Focus on value-addition for value creation

Focus on value-addition for value creation

Most of the textile companies have been under severe stress ever since the Covid pandemic struck Indian and the global economy causing economic slowdown.

Most of the textile companies have been under severe stress ever since the Covid pandemic
struck Indian and the global economy causing economic slowdown. Of late, situation is
improving, with some of the Indian textile companies – in the last few months – seeing lower
drop in revenue than what many experts anticipated.

Home textile manufacturers were the first to report faster growth in demand (compared to
other textile segments) as in-home consumption increased due to increased stay-at-home
period. Recovery for them was driven by surge in exports. Revenue de-growth for hometextile exporters will be limited to 10-12 per cent this fiscal compared with 30-35 per cent for
the overall textile sector, said the rating agency CRISIL after analysing 50 companies that
account for over 60 per cent of India’s home textile exports.

The Rs 550 billion Indian home textile sector, comprising products like terry towels, bed
sheets and spreads, pillow cases, curtains, and rugs and carpets, derives as much as 60-70 per
cent of its revenue from textile exports with the US and the European Union accounting for
over 80 per cent of these exports.

Even garment manufacturers are seeing an uptick in demand. However, garment exporters
lament about the increase in the prices of yarn (the key input in the production of garment).

The reason for price hike, they say, is the increase in exports of yarn by Indian mills to
countries like Vietnam and Bangladesh (who are the main competitors of India and are facing
yarn shortage due to the US ban on Chinese cotton).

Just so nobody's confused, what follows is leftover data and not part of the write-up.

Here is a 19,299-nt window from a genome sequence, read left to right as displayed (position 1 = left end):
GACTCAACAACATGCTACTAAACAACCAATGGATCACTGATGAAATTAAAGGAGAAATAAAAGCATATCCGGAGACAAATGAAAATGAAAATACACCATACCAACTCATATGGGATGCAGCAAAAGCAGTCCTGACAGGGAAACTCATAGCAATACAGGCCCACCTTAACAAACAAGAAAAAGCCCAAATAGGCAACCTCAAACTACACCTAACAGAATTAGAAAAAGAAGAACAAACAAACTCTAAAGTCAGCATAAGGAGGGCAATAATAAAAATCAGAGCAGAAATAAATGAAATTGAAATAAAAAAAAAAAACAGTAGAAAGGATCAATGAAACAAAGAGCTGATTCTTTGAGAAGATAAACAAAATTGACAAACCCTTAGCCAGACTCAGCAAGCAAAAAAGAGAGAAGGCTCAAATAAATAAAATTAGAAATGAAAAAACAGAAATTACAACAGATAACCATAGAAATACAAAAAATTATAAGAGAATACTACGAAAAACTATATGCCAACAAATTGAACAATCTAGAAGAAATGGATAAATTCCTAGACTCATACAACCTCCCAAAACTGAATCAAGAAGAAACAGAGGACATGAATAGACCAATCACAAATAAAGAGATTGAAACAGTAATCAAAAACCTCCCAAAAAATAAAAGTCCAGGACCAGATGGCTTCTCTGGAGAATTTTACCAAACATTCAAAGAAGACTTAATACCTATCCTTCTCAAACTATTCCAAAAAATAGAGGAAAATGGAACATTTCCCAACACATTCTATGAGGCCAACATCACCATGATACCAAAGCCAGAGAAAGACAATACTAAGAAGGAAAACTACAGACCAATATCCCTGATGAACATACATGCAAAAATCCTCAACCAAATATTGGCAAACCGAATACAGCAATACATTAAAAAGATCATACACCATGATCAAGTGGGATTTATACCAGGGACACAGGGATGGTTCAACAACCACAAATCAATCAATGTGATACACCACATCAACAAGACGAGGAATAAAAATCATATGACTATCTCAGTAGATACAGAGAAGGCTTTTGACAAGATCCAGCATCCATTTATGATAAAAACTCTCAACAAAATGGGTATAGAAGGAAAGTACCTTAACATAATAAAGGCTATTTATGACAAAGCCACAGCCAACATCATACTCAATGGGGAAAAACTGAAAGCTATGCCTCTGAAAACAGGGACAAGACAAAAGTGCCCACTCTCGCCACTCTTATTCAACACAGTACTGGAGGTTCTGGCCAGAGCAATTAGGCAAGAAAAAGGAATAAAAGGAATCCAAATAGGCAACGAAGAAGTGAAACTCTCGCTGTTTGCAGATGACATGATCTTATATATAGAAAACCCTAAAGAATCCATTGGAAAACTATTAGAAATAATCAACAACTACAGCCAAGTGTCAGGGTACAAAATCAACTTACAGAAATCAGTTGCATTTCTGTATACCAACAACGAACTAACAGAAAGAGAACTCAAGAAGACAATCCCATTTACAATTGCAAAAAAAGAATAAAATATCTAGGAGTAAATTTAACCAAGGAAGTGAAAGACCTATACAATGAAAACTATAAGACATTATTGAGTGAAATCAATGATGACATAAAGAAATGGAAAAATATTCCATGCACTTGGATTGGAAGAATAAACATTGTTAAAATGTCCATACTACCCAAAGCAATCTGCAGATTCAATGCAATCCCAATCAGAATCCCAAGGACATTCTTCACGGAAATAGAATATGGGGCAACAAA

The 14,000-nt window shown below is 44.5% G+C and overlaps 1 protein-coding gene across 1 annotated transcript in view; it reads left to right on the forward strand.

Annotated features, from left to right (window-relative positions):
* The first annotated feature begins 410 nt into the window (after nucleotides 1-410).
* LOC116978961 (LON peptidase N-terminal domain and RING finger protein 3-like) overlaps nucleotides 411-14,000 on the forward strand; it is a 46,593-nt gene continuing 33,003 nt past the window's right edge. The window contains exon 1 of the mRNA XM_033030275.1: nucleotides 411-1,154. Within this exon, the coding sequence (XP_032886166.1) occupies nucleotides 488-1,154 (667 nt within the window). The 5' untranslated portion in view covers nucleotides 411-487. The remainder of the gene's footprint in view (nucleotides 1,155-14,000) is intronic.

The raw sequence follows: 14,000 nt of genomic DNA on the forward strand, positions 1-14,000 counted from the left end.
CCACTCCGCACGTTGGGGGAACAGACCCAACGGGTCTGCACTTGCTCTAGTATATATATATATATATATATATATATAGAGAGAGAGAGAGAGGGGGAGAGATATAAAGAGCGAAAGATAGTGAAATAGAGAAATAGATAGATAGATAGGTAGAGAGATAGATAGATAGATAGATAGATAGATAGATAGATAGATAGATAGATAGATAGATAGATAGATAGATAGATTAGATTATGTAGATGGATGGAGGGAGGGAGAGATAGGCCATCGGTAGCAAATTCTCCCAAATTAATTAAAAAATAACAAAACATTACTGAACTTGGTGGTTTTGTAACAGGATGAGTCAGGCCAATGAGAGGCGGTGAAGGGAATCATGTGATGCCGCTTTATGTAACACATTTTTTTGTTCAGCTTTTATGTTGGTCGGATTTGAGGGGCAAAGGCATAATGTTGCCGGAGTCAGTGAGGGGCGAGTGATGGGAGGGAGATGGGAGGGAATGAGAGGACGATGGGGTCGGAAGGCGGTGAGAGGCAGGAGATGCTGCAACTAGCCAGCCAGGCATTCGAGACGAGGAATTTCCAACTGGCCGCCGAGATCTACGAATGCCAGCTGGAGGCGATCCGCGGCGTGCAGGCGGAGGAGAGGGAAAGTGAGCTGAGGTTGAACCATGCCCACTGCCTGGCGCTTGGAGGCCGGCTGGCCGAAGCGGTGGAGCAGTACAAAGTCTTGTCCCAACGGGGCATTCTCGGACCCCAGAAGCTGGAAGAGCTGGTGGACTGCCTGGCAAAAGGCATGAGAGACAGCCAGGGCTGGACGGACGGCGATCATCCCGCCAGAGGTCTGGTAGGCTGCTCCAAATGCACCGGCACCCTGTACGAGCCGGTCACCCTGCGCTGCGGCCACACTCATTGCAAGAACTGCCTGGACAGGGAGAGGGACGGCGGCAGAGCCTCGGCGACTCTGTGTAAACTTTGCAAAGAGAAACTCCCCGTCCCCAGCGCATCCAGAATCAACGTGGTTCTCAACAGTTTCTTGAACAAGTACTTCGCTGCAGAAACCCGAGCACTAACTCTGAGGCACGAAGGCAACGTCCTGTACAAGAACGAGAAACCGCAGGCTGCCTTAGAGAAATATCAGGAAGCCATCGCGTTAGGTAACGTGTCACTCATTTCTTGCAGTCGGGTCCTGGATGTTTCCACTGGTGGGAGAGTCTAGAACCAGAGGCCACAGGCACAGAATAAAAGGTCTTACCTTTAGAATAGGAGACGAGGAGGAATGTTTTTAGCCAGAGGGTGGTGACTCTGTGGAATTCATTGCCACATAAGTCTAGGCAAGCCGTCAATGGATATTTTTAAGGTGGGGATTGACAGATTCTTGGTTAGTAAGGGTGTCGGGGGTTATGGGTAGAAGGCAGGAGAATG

Mill owners, on their part, reject this allegation, saying that inventory pile-up to manage the
business continuity and a sudden surge in orders for garments are responsible for price
escalation. This, they claim, is only a temporary phase and no need to panic.

With exports (by garments to developed countries like the US & Europe and by yarn makers
to textile manufacturing hubs like Bangladesh & Vietnam) being the main revenue drivers for
the Indian textile industry at present, the demand-supply challenge is here to stay for some
more time till the normalcy returns.

However, the government needs to frame the new Textile Policy – last such policy was
announced in 2000 – to encourage value-addition of textile products (be it cotton or manmade
fibre) in the country and exports of the same. Here, treating cotton and manmade fibre
(MMF) equally will help in increasing India’s competitive edge.

In its pre-budget memorandum, the Clothing Manufacturers Association of India (CMAI) has
urged the government to keep a uniform GST rate of 5 per cent on all types of cotton yarn,
synthetic yarn, fabrics, made-ups and garments. It has also demanded that the recently
announced Production Linked Incentive (PLI) scheme for apparel and garments should be
made applicable to fibre and yarn.

In order to achieve the textile industry target of $ 280 billion by 2025 from present $ 140
billion, India needs a progressive, export-focused and production-oriented policy in the

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